Will I Need Advice Today?

5 05 2010

The house is as quiet as it is going to get.  Mike took the kids to school this morning. Mom is downstairs having her coffee and I am sitting in my room, listening: a faint hum from my computer; a creak in the rafters somewhere; the sound of a car driving down the road. The dog whines to be let in; out the corner of my eye I see my cell-phone light up. It’s Nathan, at school early for track-meet but (because of the weather) it is canceled; response: sympathy. Quiet again.

This is what I hear in our house. But what else do I hear?

Proverbs 1:23-24 tells me that God wants to make me wise today; He wants to tell me His very thoughts. He reaches out His hand and calls out to me. He wants to advise me.

Will I need advice today? Without a doubt. I don’t think I even need to spell that out, do I?

It’s hard watching someone ignore good advice. It’s hard as a parent watching your kids learn from consequences rather than the good advice they have been given, which would have spared them a world of hurt.

It’s hard watching myself do that. Why won’t I listen?

Listening is an interesting exercise. It is something I do unconsciously, picking up whatever is large; it is something I do consciously, particularly if I am eavesdropping. But rarely do I put on my schedule, “8:30 a.m.: listen.”

There are some things I just never pick up if I don’t let things settle enough, get quiet enough, to hear them. How magnified is God’s voice in most people’s lives? More commonly it comes as a whisper (think Elijah, 1 Kings 19); which, I think, God does on purpose.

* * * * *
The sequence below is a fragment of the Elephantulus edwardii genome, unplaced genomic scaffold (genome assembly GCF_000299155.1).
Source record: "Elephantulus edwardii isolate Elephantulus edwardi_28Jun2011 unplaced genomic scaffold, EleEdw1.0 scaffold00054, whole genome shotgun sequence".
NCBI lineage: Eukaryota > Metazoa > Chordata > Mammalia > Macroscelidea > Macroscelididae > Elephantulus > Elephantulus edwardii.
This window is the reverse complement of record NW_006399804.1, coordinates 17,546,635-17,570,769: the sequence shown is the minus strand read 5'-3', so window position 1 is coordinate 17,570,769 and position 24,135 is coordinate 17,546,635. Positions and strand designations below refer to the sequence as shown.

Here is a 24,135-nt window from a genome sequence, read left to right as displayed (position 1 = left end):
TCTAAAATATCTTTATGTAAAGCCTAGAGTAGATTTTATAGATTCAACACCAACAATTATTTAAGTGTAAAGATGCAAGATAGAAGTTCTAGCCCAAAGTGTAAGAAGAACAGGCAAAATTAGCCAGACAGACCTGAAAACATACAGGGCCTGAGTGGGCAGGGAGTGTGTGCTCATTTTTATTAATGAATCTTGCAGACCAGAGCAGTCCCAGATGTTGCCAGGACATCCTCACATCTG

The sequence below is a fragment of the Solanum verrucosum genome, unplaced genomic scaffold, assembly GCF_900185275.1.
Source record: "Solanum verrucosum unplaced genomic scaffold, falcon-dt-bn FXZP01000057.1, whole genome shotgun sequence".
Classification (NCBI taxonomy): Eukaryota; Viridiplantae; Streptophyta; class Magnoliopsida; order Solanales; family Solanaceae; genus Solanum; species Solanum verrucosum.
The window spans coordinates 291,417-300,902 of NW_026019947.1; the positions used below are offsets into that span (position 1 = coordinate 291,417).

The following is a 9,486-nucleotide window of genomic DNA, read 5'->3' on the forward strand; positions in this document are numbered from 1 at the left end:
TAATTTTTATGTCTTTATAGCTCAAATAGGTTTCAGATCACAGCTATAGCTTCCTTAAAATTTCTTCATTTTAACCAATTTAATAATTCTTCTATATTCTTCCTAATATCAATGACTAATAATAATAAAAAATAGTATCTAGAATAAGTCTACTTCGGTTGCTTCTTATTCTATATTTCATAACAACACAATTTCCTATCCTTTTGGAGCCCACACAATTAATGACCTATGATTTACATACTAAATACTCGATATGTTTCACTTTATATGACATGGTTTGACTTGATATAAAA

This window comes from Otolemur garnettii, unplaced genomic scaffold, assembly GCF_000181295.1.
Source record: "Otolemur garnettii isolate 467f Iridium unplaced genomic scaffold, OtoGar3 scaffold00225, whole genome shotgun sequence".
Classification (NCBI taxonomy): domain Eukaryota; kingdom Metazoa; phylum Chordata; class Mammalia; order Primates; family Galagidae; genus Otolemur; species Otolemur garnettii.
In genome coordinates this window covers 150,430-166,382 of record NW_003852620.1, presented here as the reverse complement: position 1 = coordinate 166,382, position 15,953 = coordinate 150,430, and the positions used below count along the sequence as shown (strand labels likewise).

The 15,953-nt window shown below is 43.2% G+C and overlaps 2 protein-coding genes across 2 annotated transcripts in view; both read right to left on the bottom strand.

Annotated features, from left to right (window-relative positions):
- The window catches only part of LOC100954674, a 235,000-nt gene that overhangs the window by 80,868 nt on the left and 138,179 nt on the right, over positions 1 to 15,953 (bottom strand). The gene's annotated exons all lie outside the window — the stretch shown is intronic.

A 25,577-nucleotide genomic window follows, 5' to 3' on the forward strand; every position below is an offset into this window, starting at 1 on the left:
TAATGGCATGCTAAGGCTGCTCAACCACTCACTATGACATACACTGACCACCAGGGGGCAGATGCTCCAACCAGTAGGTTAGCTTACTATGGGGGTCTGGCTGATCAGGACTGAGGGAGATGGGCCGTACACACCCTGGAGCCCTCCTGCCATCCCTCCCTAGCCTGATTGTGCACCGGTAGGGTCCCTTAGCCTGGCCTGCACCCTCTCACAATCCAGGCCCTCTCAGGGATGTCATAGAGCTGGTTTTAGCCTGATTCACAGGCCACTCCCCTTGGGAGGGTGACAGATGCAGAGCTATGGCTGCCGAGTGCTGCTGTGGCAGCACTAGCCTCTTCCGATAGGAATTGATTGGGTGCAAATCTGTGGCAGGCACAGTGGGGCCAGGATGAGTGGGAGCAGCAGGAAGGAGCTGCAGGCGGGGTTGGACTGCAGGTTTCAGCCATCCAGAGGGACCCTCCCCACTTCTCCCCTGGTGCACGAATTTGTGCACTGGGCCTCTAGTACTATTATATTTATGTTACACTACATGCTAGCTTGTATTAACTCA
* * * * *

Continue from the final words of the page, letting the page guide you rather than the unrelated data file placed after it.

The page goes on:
God calls. He says He does; but in a proper sort of way. He is like the teacher who stands in front of the class and speaks in a reasonable voice. The class is unruly and out-of-hand; but He doesn’t shout like a maniac to bring order. He goes on with what He has to say, giving instructions until the class realizes they are missing something important and suddenly everyone is all, “Shhhhh. Shhhhhh.”

Whoever will listen to God’s wisdom will, “live in safety and be at ease, without fear of harm.” (v. 33) Put another way, we will understand the assignment. We will know the parameters. We will be aware of the resources we have at our disposal. We won’t give up because we know the promises that make it doable.  When we hit rough patches, we won’t freak out, because we have listened and heard that our God is always with us and will never leave us and is constantly there to advise and encourage and sustain us. We aren’t going to stay up until 2 a.m. fretting; we will put our head on our pillow and sleep, knowing we are moving ahead at the right pace.

That’s what happens when we are listening.

— Teresa Klassen

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